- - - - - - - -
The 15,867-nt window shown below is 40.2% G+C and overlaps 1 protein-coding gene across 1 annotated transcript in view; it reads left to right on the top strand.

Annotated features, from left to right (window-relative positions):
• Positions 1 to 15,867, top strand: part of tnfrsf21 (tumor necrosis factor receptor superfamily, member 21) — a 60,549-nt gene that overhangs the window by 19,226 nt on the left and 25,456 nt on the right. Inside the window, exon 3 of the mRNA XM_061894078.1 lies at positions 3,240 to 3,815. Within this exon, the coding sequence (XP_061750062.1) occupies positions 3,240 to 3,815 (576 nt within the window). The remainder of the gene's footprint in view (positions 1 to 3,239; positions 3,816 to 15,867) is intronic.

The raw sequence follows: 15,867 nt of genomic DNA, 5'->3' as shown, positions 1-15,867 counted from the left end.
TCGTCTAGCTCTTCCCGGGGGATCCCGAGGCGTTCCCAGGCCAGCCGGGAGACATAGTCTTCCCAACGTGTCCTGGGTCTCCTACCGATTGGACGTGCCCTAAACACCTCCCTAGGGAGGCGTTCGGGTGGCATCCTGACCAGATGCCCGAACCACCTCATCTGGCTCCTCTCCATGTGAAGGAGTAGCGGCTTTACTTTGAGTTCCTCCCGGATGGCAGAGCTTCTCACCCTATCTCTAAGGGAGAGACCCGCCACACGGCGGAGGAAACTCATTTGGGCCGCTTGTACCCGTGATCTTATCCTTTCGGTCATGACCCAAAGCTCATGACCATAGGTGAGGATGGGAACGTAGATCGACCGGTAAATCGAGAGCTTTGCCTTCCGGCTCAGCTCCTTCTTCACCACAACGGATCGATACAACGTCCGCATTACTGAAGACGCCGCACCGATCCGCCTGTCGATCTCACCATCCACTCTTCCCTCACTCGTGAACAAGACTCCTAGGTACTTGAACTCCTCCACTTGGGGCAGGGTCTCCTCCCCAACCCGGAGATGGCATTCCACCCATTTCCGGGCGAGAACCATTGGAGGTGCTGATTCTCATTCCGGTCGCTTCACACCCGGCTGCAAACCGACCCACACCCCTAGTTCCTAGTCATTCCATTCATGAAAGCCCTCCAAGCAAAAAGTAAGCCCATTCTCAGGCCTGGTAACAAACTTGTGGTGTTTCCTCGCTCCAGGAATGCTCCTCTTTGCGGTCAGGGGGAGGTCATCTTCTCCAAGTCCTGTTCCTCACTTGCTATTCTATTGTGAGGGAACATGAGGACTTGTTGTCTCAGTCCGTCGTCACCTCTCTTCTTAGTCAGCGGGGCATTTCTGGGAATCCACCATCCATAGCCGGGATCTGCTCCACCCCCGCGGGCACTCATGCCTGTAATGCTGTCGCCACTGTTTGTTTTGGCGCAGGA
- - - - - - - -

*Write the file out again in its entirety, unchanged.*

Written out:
The 15,867-nt window shown below is 40.2% G+C and overlaps 1 protein-coding gene across 1 annotated transcript in view; it reads left to right on the top strand.

Annotated features, from left to right (window-relative positions):
• Positions 1 to 15,867, top strand: part of tnfrsf21 (tumor necrosis factor receptor superfamily, member 21) — a 60,549-nt gene that overhangs the window by 19,226 nt on the left and 25,456 nt on the right. Inside the window, exon 3 of the mRNA XM_061894078.1 lies at positions 3,240 to 3,815. Within this exon, the coding sequence (XP_061750062.1) occupies positions 3,240 to 3,815 (576 nt within the window). The remainder of the gene's footprint in view (positions 1 to 3,239; positions 3,816 to 15,867) is intronic.

The raw sequence follows: 15,867 nt of genomic DNA, 5'->3' as shown, positions 1-15,867 counted from the left end.
TCGTCTAGCTCTTCCCGGGGGATCCCGAGGCGTTCCCAGGCCAGCCGGGAGACATAGTCTTCCCAACGTGTCCTGGGTCTCCTACCGATTGGACGTGCCCTAAACACCTCCCTAGGGAGGCGTTCGGGTGGCATCCTGACCAGATGCCCGAACCACCTCATCTGGCTCCTCTCCATGTGAAGGAGTAGCGGCTTTACTTTGAGTTCCTCCCGGATGGCAGAGCTTCTCACCCTATCTCTAAGGGAGAGACCCGCCACACGGCGGAGGAAACTCATTTGGGCCGCTTGTACCCGTGATCTTATCCTTTCGGTCATGACCCAAAGCTCATGACCATAGGTGAGGATGGGAACGTAGATCGACCGGTAAATCGAGAGCTTTGCCTTCCGGCTCAGCTCCTTCTTCACCACAACGGATCGATACAACGTCCGCATTACTGAAGACGCCGCACCGATCCGCCTGTCGATCTCACCATCCACTCTTCCCTCACTCGTGAACAAGACTCCTAGGTACTTGAACTCCTCCACTTGGGGCAGGGTCTCCTCCCCAACCCGGAGATGGCATTCCACCCATTTCCGGGCGAGAACCATTGGAGGTGCTGATTCTCATTCCGGTCGCTTCACACCCGGCTGCAAACCGACCCACACCCCTAGTTCCTAGTCATTCCATTCATGAAAGCCCTCCAAGCAAAAAGTAAGCCCATTCTCAGGCCTGGTAACAAACTTGTGGTGTTTCCTCGCTCCAGGAATGCTCCTCTTTGCGGTCAGGGGGAGGTCATCTTCTCCAAGTCCTGTTCCTCACTTGCTATTCTATTGTGAGGGAACATGAGGACTTGTTGTCTCAGTCCGTCGTCACCTCTCTTCTTAGTCAGCGGGGCATTTCTGGGAATCCACCATCCATAGCCGGGATCTGCTCCACCCCCGCGGGCACTCATGCCTGTAATGCTGTCGCCACTGTTTGTTTTGGCGCAGGA